AUGUSTA, Maine – North America’s Regional Representative to the United Nations Permanent Forum on Indigenous Issues marked United Nations Day with a presentation to a Maine audience about how indigenous peoples got a seat at the table of the international organization, and the continuing struggle to maintain and advance it.
Tonya Gonnella Frichner, a citizen of the Onondaga Nation, Snipe Clan, addressed an audience of more than 50 people at the University of Maine at Augusta Oct. 24, the 65th anniversary of the creation of the United Nations.
A day earlier, she had met with Wabanaki Confederacy leaders and citizens from the Penobscot and Passamaquoddy nations.
“I am so honored to be on this territory and I’d like to first give thanks to the traditional people of this territory for allowing me to be here and giving me permission to talk with you,” she told the audience.
Gonnella Frichner is the president and founder of the American Indian Law Alliance in New York, a lawyer and activist, who has devoted her life to the advancement of human rights for indigenous peoples. She was a vital part of the process of developing and negotiating the U.N. Declaration of the Rights of Indigenous Peoples, which was adopted by the U.N. General Assembly Sept. 13, 2007 with 143 countries voting in favor, four against, and 11 abstaining. The U.S. was one of the four countries that voted against the Declaration.
She thanked the people for recognizing United Nations Day, but noted that Americans largely view international issues as unimportant.
“I don’t know if it’s because the U.S. is so isolated geographically and doesn’t think the rest of the world has anything to do with it, but it sort of acts that way, and the rest of us know that it’s never been that way and it’s never going to be that way, and once globalization hit in 1492, it hasn’t slowed down, it’s just accelerated and we are all interconnected and that is just the way it is,” Gonnella Frichner said.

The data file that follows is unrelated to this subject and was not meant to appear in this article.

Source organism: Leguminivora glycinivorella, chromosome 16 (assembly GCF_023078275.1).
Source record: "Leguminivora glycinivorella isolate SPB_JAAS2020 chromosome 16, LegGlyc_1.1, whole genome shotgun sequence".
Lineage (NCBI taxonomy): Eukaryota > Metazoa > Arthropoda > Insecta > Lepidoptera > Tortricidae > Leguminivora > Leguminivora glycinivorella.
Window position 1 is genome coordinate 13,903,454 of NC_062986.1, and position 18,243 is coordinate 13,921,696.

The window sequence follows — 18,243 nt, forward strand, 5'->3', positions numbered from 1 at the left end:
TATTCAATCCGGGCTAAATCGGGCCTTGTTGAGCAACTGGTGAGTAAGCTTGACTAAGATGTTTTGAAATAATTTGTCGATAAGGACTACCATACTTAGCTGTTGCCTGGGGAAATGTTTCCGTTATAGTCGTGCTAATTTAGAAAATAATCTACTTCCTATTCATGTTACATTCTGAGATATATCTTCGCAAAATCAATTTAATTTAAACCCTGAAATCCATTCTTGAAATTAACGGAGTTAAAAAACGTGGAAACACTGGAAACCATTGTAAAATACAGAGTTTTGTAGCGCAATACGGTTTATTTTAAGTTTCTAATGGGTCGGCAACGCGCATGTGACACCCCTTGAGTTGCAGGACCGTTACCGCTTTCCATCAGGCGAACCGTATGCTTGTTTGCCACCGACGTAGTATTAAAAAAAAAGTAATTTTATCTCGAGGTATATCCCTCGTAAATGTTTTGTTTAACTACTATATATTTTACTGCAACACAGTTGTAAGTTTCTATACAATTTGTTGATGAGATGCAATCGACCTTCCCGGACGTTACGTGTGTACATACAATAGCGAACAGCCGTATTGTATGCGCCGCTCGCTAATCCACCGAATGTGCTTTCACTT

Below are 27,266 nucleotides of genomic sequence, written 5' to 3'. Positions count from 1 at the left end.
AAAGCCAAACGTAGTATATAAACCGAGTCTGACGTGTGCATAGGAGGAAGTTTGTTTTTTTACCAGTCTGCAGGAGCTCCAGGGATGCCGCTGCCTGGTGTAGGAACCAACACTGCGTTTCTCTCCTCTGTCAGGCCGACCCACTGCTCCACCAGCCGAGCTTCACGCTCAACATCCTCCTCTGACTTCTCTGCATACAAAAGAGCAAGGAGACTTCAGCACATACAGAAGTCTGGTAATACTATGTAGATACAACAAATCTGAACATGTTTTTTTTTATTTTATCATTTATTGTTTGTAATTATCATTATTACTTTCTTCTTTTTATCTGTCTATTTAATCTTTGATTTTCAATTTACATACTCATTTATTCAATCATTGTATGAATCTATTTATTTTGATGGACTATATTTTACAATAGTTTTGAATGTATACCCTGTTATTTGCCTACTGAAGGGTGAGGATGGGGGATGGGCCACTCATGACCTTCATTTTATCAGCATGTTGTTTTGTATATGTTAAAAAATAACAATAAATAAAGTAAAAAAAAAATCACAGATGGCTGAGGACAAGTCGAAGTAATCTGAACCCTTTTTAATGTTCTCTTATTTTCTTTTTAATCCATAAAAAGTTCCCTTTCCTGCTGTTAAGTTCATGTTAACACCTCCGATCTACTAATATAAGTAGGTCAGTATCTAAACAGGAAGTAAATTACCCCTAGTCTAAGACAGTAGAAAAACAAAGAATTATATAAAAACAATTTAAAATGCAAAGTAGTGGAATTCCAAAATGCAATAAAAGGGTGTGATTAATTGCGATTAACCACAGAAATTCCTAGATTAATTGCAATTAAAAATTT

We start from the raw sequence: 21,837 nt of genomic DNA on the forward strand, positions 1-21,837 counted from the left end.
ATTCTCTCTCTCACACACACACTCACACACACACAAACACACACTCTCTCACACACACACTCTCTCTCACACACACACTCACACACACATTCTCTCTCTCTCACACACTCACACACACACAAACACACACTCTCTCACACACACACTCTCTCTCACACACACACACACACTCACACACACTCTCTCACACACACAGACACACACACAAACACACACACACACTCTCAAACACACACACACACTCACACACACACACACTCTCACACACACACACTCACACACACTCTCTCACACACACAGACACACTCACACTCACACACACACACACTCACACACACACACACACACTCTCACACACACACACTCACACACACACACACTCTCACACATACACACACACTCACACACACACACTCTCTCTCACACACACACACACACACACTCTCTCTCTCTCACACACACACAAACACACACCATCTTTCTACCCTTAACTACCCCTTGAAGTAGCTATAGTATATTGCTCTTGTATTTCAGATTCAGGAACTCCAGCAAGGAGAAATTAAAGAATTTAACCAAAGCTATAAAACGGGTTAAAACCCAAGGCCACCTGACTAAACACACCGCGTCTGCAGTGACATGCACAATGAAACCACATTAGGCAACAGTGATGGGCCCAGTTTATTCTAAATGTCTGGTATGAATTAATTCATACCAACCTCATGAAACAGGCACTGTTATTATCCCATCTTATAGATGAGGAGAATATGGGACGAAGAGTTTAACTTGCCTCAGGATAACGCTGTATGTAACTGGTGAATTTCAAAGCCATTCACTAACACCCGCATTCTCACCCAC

The U.N., though flawed, is the only international body that deals with issues of peace and development, Gonnella Frichner said. Development affects indigenous peoples in a very personal way because they sit on land that holds the resources needed for development. In the U.S. indigenous lands contain 60 percent of the resources.
Gonnella Frichner retold the story of the Hiawatha Belt, the national belt of the Haudenosaunee Confederacy, named after the follower of the Peacemaker, a prophet and spiritual leader who brought together the Haudenosaunee (or Iroquois) nations – the Seneca, Cayuga, Onondaga, Oneida and Mohawk, and later the Tuscarora.
“Like the United Nations, we were independent nations who were at war and who made a constitution of peace made up of three principles – peace, equity and justice for the people, and the power of the good mind for the elders.”
When the Haudenosaunee nations made peace, they created a democracy that is one of the oldest living democracies in the world, Gonnella Frichner said.
“This is what was here when some of your relatives arrived several centuries ago – democracies that were in place and operating and some thriving civilizations that had a great influence on the founding fathers who were developing a new country, some new ideas, and some new thoughts about putting their world together.”